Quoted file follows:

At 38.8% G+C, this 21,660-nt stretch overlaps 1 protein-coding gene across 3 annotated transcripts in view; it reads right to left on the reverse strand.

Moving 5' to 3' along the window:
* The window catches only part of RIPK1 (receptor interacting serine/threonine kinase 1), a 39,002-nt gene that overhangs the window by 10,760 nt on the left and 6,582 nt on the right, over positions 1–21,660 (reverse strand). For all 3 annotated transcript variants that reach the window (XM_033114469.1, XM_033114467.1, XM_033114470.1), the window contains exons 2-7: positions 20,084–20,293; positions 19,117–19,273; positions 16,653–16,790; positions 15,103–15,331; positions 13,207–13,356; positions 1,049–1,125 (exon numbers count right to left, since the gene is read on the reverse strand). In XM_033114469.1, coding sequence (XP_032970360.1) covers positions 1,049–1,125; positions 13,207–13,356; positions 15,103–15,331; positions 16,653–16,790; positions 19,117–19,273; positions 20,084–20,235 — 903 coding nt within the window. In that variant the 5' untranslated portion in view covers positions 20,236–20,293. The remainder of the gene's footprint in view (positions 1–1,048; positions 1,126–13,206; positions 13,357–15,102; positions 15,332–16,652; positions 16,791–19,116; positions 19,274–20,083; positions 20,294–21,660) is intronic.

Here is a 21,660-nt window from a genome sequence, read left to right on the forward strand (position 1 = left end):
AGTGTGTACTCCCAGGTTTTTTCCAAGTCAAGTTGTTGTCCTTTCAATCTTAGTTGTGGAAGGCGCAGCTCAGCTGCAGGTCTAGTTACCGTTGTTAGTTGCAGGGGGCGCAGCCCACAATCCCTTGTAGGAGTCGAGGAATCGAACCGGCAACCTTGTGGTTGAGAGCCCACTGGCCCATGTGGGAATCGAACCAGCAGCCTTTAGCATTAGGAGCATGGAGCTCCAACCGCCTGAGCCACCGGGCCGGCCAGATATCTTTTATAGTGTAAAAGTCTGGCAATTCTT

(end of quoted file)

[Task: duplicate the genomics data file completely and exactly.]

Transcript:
At 38.8% G+C, this 21,660-nt stretch overlaps 1 protein-coding gene across 3 annotated transcripts in view; it reads right to left on the reverse strand.

Moving 5' to 3' along the window:
* The window catches only part of RIPK1 (receptor interacting serine/threonine kinase 1), a 39,002-nt gene that overhangs the window by 10,760 nt on the left and 6,582 nt on the right, over positions 1–21,660 (reverse strand). For all 3 annotated transcript variants that reach the window (XM_033114469.1, XM_033114467.1, XM_033114470.1), the window contains exons 2-7: positions 20,084–20,293; positions 19,117–19,273; positions 16,653–16,790; positions 15,103–15,331; positions 13,207–13,356; positions 1,049–1,125 (exon numbers count right to left, since the gene is read on the reverse strand). In XM_033114469.1, coding sequence (XP_032970360.1) covers positions 1,049–1,125; positions 13,207–13,356; positions 15,103–15,331; positions 16,653–16,790; positions 19,117–19,273; positions 20,084–20,235 — 903 coding nt within the window. In that variant the 5' untranslated portion in view covers positions 20,236–20,293. The remainder of the gene's footprint in view (positions 1–1,048; positions 1,126–13,206; positions 13,357–15,102; positions 15,332–16,652; positions 16,791–19,116; positions 19,274–20,083; positions 20,294–21,660) is intronic.

Here is a 21,660-nt window from a genome sequence, read left to right on the forward strand (position 1 = left end):
AGTGTGTACTCCCAGGTTTTTTCCAAGTCAAGTTGTTGTCCTTTCAATCTTAGTTGTGGAAGGCGCAGCTCAGCTGCAGGTCTAGTTACCGTTGTTAGTTGCAGGGGGCGCAGCCCACAATCCCTTGTAGGAGTCGAGGAATCGAACCGGCAACCTTGTGGTTGAGAGCCCACTGGCCCATGTGGGAATCGAACCAGCAGCCTTTAGCATTAGGAGCATGGAGCTCCAACCGCCTGAGCCACCGGGCCGGCCAGATATCTTTTATAGTGTAAAAGTCTGGCAATTCTT